The Dutch climber rebounds with a big effort in the breakaway after a disappointing first day in the mountains
After a disappointing stage four that saw the team’s general classification hopes all but dashed, Bauke Mollema rose to the occasion in stage five, joining the day’s breakaway and finishing in second place behind Simon Clarke (Education First-Drapac) in a three-up sprint.
It was day red-circled for a breakaway, and when Bauke Mollema and Gianluca Brambilla lost significant time in the first summit finish yesterday, Trek-Segafredo’s game plan changed to only chasing stage wins.
“I like racing like this, racing aggressive and going for the breakaways. I did this for the last 10 days of the Tour, and also here it was already my goal before the Vuelta to not go for the GC but fight for the stage wins. I was close today, and I am sure there will be an opportunity in the next two and a half weeks,” said Mollema.
After a furious start, Mollema and Brambilla both managed to get into the large breakaway that formed late in the race. With 25 riders and not much organization, it was not long before the attacks began that split the breakaway.
With Alessandro De Marchi (BMC) up the road with some 60 kilometers to go, it was Mollema and Simon Clarke who attacked on a descent to join the Italian in the lead.
“I felt good the whole day and really wanted to go for the breakaway today. It was a big fight, and finally, I made it. There were 2500 altitude meters but the last 20kms was downhill and flat, and since I had the goal to be in the break today, I wanted to be as aero as possible, so I think it was a good choice to go with the Madone,” explained Mollema on using the Madone over his usual Emonda bike. “Not only for the finale and sprint, but also when Clarke and I bridged to De Marchi on the downhill. I felt fast on the downhills, that was good, so I could save some energy.”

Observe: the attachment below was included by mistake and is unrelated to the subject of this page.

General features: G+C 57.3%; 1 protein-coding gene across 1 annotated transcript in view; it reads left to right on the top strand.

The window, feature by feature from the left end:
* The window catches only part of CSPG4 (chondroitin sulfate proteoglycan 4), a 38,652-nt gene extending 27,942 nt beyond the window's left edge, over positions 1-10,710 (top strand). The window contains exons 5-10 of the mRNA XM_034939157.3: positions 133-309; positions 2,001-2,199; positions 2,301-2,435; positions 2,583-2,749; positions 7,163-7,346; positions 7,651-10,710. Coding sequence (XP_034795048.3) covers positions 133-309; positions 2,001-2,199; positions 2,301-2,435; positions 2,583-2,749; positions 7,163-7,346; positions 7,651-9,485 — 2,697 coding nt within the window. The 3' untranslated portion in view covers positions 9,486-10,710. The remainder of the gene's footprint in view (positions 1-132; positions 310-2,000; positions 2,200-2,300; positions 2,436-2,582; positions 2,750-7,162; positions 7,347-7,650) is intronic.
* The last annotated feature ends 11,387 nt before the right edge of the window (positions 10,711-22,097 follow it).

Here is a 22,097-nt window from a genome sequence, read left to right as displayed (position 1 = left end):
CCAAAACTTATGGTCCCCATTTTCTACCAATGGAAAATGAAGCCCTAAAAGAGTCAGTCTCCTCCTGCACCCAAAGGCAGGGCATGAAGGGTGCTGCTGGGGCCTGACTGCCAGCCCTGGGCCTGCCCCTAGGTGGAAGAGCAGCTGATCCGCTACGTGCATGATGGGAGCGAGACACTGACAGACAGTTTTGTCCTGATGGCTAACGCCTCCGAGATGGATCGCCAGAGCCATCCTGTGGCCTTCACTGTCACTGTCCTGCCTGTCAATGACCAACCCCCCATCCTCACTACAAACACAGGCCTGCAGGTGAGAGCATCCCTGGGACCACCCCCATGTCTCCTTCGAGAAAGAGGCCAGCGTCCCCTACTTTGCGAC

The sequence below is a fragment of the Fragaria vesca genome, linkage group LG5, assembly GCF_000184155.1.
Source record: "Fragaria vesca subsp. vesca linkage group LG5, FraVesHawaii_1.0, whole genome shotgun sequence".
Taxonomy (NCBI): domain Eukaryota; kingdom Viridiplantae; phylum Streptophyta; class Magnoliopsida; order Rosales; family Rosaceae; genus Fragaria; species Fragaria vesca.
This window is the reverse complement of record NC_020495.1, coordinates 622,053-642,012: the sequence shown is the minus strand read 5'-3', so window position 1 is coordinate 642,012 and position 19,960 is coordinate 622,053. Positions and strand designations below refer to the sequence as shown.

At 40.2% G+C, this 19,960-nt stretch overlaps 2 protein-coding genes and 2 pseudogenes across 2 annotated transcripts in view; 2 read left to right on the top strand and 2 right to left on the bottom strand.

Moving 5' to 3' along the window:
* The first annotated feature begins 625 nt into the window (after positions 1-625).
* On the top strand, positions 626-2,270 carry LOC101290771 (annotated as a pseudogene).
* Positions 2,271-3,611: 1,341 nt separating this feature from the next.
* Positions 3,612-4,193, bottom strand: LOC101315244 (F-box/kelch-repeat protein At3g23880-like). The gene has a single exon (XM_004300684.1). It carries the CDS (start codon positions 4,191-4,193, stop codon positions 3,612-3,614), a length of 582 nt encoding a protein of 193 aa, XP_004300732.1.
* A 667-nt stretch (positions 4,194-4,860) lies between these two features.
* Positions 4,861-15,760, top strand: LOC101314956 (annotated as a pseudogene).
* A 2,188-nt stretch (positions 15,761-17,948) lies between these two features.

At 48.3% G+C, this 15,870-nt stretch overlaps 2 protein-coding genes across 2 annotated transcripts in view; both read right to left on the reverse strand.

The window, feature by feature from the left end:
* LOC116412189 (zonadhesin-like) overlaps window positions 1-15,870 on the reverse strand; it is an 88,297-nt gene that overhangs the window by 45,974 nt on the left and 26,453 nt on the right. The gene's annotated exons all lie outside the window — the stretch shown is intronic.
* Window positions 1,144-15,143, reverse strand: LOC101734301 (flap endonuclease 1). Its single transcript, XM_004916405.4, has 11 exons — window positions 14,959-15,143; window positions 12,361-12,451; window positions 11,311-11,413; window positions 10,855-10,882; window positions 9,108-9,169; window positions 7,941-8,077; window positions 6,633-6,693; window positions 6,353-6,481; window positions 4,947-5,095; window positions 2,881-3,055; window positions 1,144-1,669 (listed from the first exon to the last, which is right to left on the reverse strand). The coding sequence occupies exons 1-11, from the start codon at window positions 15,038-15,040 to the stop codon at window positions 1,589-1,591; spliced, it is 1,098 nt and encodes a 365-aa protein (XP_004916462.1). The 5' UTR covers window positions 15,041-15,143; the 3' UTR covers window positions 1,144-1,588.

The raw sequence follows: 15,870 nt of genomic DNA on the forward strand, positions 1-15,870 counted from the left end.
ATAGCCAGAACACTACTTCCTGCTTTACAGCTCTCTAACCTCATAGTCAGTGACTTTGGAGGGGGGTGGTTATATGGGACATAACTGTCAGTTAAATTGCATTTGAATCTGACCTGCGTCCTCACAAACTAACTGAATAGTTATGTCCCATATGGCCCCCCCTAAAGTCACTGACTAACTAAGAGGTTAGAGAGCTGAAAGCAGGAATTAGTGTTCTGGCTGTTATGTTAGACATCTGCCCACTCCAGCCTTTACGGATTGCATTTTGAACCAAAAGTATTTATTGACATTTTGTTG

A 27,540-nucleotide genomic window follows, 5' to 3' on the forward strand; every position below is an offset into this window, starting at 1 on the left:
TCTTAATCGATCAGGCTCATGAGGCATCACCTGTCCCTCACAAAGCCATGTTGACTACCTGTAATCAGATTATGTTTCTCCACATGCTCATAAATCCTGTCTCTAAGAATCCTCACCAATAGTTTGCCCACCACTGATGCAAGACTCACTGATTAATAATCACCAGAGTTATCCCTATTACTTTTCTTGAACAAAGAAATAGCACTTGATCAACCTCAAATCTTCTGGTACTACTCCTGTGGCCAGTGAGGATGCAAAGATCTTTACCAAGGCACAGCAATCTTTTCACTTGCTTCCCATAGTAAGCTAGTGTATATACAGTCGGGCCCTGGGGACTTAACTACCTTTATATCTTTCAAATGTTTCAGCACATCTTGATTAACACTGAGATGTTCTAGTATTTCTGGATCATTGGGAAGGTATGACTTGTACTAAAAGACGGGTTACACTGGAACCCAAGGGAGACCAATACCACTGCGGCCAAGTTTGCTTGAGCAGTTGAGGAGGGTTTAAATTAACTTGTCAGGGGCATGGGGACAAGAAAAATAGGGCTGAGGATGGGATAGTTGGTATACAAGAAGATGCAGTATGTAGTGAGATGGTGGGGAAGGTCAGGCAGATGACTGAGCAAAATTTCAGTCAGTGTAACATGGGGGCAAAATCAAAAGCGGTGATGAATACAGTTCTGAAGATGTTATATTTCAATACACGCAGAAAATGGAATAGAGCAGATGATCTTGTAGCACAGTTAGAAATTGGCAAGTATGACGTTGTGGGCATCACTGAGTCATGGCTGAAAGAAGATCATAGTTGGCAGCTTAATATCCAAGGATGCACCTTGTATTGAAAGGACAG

The trio worked well together until Mollema had a puncture on the final climb.
“I didn’t have to spend too much energy to come back after my puncture – I came back after 2kms already – but it was a bad moment because it was the last hard part of the climb and I was thinking about attacking at that moment. It was the plan to attack on the last climb, but [with the puncture] that was not possible anymore,” said Mollema.
Cresting the top with 45 seconds on a chasing group, the three leaders increased their lead on the descent. In the final flat run-in, they had 80 seconds, and the tactical games began.
“The three of us worked well together until the final when no one wanted to pull anymore, and the guys from behind almost came back,” said Mollema. “It was not up to me to pull, and I was hoping Clarke would get a little bit nervous and start to pull early.
“Clarke is pretty fast,” Mollema continued. “I tried to attack once, with around 5kms to go, but he was straight away on my wheel, and also when De Marchi tried, he was straightaway on his wheel.
“Then I just gambled for the sprint – I wanted to start in the last position. I was hoping that the guys behind would come back, or almost come back, and he would get a little bit nervous, but in the end, we still had enough seconds on them. It was a nice tactical final, but Clarke was the fastest today; I am happy with how I felt and how the legs were.”
Bauke Mollema was awarded the Most Aggressive rider for the race, some consolation for just missing out on the victory.
Only five stages into the three-week Grand Tour, Trek-Segafredo already has two second-place finishes. With many opportunities still ahead, the signs are looking good for a win.